Tuesday, August 30, 2011

Lorene Bourgeois Interview

Loop member Lorene Bourgeois was recently interviewed by Patrick Conners about her exhibition of work called Vestiare/Cloakroom at Toronto's Harbourfront Centre. The link to the interview is here.

Lorene's exhibition continues at Harbourfront until September 25, 2011.

Thursday, August 25, 2011

Update on the Great Hare Project

The Great Hare (in progress)
Photo by M.Catherine Newcomb
Artist and loop member Mary Catherine Newcomb continues to monitor the growth of her fifteen foot long reclining hare in the Cambridge Sculpture Garden. This land art installation is for the Contemporary Art Forum Kitchener + Area that begins September 16 and runs to October 2, 2011.

M. Catherine Newcomb raking The Great Hare
Photo by Judy Welsh
Mary Catherine Newcomb's Great Hare sent this update on the project:
"I visited the hare on Friday. Parts of the pelt had grown long enough to rake into the right direction and I did a bit of face pruning.  There is only one sprinkler on it at the moment.  The gardener for The Cambridge Sculpture Garden has dug in the hose for it and will be digging in a second hose early this week so that there can be two sprinklers  in anticipation of the ears.  I am going to add the ears and tail on Thursday with the help of volunteers - I anticipate a bit of an ordeal but will be glad to have them out of my driveway and under the watchful eye of the hare stewards (Judy Welch and Judy Major Girardin from the Sculpture Garden.) The neck ruff and chest fur is not growing as quickly as the rest - so I may get a third sprinkler or extra hose to focus on this area." 

For more information about the Contemporary Art Forum Kitchener + Area, visit their website here.

Photos provided courtesy of M. Catherine Newcomb c2011

Monday, August 22, 2011

Libby Hague: Sympathetic Connections at the AGO's Young Gallery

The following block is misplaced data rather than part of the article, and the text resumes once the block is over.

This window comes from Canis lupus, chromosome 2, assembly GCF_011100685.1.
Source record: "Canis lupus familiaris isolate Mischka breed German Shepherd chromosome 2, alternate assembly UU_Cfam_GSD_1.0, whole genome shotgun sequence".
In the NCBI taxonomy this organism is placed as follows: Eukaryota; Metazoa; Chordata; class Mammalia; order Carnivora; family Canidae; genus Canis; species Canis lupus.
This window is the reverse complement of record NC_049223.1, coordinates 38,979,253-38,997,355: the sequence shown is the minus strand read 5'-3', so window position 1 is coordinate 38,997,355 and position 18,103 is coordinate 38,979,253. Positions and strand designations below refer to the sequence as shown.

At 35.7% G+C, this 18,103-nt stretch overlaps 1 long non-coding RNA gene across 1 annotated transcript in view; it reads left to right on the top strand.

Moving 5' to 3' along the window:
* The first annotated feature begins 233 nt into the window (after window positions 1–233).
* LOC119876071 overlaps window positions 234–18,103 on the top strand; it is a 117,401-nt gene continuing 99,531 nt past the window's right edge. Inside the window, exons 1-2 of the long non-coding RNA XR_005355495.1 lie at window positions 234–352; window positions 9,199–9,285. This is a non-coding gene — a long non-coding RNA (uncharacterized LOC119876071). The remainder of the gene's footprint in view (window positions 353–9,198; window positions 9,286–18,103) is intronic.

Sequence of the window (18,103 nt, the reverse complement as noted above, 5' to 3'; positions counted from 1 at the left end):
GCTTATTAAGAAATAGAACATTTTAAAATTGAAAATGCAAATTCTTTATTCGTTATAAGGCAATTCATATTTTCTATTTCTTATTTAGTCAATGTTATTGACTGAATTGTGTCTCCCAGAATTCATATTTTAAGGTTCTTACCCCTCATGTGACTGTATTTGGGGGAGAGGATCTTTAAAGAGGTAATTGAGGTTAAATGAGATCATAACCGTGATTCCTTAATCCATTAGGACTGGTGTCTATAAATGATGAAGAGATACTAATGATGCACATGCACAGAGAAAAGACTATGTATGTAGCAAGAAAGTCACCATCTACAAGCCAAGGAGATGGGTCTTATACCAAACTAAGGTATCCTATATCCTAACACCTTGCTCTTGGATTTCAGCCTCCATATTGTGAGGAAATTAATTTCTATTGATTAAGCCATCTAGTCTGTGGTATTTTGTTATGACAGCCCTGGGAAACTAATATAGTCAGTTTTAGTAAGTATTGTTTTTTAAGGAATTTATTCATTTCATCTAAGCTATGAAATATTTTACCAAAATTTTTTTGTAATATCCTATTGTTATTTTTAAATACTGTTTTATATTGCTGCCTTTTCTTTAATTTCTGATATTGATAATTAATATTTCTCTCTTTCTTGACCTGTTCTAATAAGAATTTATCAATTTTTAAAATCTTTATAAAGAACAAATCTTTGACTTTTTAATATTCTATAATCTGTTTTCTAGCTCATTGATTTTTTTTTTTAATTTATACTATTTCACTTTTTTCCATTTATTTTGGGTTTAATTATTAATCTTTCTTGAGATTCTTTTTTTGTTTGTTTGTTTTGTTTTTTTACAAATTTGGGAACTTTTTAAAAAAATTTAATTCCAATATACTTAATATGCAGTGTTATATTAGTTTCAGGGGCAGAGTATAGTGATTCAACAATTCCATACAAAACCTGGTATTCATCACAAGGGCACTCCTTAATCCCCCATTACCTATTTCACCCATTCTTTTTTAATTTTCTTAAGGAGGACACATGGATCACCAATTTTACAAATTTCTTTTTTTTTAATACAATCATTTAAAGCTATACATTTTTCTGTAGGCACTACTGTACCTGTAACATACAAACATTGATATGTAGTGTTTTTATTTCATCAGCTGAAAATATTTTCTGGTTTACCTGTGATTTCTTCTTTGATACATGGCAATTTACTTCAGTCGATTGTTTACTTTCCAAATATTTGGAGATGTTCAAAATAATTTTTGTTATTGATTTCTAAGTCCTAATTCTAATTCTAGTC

Libby Hage: Sympathetic Connections
Loop Gallery member Libby Hague’s installation called Sympathetic Connections transforms both the inside and outside of the Young Gallery at the Art Gallery of Ontario.  This three-dimensional work combines representational and abstract forms created out of woodblock prints on Japanese paper to fill the gallery. These paper sculptures dangle from the walls and cascade down from the ceiling, while a wall-mounted print of a nuclear power plant looms in the periphery, an image inspired in part by the Fukushima Daiichi nuclear disaster in Japan earlier this year.

Libby Hague described her experience of showing her work at the AGO for this post:

"I was thrilled when Michelle Jacques gave me this opportunity because  the AGO is  a fabulous building. Its prominence  even got me the respect of the eavestrough guy and I thought - "Oh, that's how it works." More practical is the reality that until I have a specific  gallery to work in, I am more or less only rehearsing. My own studio has a grungy  functionality but there are too many things in it that interfere with my ability to read the work.  In my studio the work is  developed in sections and rather hopefully, if abstractly, in my imagination.  Installation artists need spaces like painters need paint. 

Libby Hague's installation at the AGO